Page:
A Fragmented Masterpiece: Recovering the Biography of the Hilton of Cadboll Pictish Cross-Slab


Heather F James (ed)
Isabel Henderson (ed)
Sally M Foster (ed)
Siân Jones (ed)


Pictish, Art history, Cross-slab, Archaeology, Fragments, Heritage, Insular art, Sculpture, Biography, Ethnography, Replicas, Excavation, Class, Identity, Nation, Social values

Hilton of Cadboll, Highlands, Scotland, UK


Early Middle Ages; Late eighth century; Twelfth century; Seventeenth century; Nineteenth century; Twentieth century; Twenty-first century


Around AD 800, a superbly carved cross-slab was erected at Hilton of Cadboll in north-east Scotland. The major part of the stone now stands in the National Museum of Scotland, and the story of what happened to it in the intervening centuries is told here. Excavations at Hilton of Cadboll in 1998 and 2001 revealed not only fragments of the missing original carved face but also the lower portion of the stone still set into the ground, and this has allowed the art history of this magnificent Pictish monument to be assessed more fully than ever before.


The ‘Pictish’ cross-slab from Hilton of Cadboll is one of the glories of the early Middle Ages. This comprehensive – art historical, theological, archaeological, historical and scientific – monumental biography locates its birth in the ecclesiastical structures and religious beliefs of late 8th-century Scotland.

– John Moreland, Medieval Archaeology (volume 54)

There could perhaps also have been more extensive coverage of the context in terms of the Early Historic political geography […] but none of this detracts from the epic nature of the volume and its important contribution to our understanding of this most complex and important fragmented masterpiece.

– Alice Blackwell, Scottish Archaeological Journal (volume 31.2)


Canmore ID 15261


  • Front matter
    Heather F James, Isabel Henderson, Sally M Foster, Siân Jones
  • 1 | The project
    David V Clarke, Sally M Foster
  • 2 | ‘the work of a genuine artist’
    a review of the art-historical literature on the slab from Hilton of Cadboll up to 1998
    Isabel Henderson
  • 3 | The archaeological investigations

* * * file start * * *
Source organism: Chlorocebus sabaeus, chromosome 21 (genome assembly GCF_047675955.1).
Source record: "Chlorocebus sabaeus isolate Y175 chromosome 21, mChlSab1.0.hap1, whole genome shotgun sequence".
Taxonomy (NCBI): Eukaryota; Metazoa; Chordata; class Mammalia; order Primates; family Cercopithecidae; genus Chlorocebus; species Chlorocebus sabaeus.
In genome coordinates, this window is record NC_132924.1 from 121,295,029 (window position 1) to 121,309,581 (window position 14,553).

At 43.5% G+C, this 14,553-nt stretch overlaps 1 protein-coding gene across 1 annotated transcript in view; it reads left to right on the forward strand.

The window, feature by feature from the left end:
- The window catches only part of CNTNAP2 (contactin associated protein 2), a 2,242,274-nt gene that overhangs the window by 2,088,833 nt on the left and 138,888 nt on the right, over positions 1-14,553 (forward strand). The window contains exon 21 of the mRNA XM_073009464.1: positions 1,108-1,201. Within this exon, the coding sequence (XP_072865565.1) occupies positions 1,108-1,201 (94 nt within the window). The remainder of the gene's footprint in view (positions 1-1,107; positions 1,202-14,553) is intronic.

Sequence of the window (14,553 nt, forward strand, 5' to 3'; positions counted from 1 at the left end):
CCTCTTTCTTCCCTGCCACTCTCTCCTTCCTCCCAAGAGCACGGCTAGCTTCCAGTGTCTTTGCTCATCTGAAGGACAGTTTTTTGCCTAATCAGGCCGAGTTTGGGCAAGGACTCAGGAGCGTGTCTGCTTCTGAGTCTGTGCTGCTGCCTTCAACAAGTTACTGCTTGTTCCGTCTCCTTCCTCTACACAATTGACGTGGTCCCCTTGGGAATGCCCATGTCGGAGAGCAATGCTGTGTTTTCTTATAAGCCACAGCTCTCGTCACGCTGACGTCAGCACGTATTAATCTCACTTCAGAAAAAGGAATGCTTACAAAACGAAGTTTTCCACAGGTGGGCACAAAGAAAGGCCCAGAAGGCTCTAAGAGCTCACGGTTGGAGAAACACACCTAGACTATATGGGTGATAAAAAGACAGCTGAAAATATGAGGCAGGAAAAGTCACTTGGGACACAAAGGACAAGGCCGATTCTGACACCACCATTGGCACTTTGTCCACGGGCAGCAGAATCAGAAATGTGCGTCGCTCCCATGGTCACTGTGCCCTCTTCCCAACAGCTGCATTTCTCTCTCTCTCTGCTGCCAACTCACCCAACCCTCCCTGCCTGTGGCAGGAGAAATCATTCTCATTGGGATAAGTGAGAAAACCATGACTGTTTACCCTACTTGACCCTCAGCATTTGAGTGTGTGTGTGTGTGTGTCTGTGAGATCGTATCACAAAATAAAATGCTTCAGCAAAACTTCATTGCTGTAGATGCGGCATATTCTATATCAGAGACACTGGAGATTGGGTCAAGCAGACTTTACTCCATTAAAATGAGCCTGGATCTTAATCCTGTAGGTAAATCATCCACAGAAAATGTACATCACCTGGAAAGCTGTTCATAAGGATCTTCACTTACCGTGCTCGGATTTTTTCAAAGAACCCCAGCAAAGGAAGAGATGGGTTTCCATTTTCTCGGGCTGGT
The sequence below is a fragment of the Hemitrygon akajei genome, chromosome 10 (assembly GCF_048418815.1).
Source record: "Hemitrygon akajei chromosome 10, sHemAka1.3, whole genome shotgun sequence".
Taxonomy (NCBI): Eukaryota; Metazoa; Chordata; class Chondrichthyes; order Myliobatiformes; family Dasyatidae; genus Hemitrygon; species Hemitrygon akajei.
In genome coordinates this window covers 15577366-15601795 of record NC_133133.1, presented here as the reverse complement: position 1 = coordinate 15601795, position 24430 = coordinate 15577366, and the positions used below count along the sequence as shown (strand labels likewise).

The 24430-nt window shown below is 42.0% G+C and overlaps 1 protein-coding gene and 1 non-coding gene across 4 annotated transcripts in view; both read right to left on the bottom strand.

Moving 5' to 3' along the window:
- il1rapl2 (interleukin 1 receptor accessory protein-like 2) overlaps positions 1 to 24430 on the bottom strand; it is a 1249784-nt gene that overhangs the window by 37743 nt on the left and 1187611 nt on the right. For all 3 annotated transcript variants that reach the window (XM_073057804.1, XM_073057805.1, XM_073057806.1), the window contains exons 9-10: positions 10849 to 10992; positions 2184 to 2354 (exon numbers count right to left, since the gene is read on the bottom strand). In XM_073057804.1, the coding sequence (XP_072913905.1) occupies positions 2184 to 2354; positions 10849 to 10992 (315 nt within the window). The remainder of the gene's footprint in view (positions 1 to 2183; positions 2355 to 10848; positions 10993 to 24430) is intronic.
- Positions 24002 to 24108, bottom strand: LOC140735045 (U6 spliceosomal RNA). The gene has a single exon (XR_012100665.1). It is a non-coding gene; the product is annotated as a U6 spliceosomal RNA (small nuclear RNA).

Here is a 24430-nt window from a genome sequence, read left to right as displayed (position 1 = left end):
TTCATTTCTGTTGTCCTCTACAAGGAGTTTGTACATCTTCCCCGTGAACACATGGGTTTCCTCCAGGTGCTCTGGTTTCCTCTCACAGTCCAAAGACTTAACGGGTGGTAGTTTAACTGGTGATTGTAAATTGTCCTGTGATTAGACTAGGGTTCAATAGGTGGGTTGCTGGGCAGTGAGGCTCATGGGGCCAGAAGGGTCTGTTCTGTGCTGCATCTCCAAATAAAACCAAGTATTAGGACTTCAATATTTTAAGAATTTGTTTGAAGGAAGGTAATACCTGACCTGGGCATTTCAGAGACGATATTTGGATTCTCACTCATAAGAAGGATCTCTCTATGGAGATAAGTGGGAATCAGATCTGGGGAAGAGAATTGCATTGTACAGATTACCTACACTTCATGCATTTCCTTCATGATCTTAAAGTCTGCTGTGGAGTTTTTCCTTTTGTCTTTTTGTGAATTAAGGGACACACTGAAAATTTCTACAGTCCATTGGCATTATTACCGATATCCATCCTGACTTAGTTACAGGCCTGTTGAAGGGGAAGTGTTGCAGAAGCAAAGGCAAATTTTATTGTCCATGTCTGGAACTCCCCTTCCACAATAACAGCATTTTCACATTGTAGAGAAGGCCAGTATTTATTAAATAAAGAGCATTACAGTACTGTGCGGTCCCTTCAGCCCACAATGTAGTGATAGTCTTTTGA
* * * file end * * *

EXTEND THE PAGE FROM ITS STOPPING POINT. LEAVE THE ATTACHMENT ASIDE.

Heather F James
  • 4 | The cataloguing of the Hilton of Cadboll cross-slab
    Isabel Henderson, Ian G Scott
  • 5 | The art-historical context of the Hilton of Cadboll cross-slab
    Isabel Henderson
  • 6 | Recovering the biography of the Hilton of Cadboll Pictish cross-slab
    Sally M Foster, Siân Jones
  • 7 | Artefact and environmental studies
    Amanda Brend, Meggen Gondek, Allan Hall, Isabel Henderson, Heather F James, Stuart Jeffrey, Douglas Morton, Ian G Scott, Suzanne Miller, Peter Hill, George Thomson, Jo McKenzie, David Sanderson, Iona Murray, Jennifer Miller, Susan Ramsay, Catherine Smith, Julie Roberts, Richard Fawcett, Maria Kostoglou, Derek Hall, Adrian Cox, Eland Stuart, Robin Murdoch, Siân Jones
  • 8 | Conclusions
    Heather F James
  • Appendix 1 | Hilton of Cadboll
    assessment and project design 1998
    Martin Carver
  • Appendix 2 | An incised horse’s head at Jessie Port, Hilton of Cadboll, Ross and Cromarty
    Isabel Henderson, George Thomson
  • Glossary
  • Bibliography
  • Index


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Author Biographies

Heather F James

Dr Heather James runs Calluna Archaeology. She was a manager at Northlight Heritage specialising in Community Archaeology and has been working in Scotland since 1984. She has experience in archaeological fieldwork throughout the UK, and in Italy, France, Jordan and Peru.

Isabel Henderson

Dr Isabel Henderson is a former Fellow and Director of Studies of History of Art at Newnham College, Cambridge. She has published widely on Pictish art, notably on the St Andrews Sarcophagus and the Hilton of Cadboll, Cross-slab.

Sally M Foster

Dr Sally M Foster is a Scottish archaeologist and senior lecturer at the University of Stirling. She specialises in the archaeology of Scotland, particularly the Picts and their neighbours in the early medieval period.

Siân Jones

Professor Siân Jones is a Professor of Heritage in History at the University of Stirling. She is an interdisciplinary scholar with expertise in cultural heritage, as well as on the role of the past in the production of power, identity, and sense of place.



November 5, 2021


Details about this monograph

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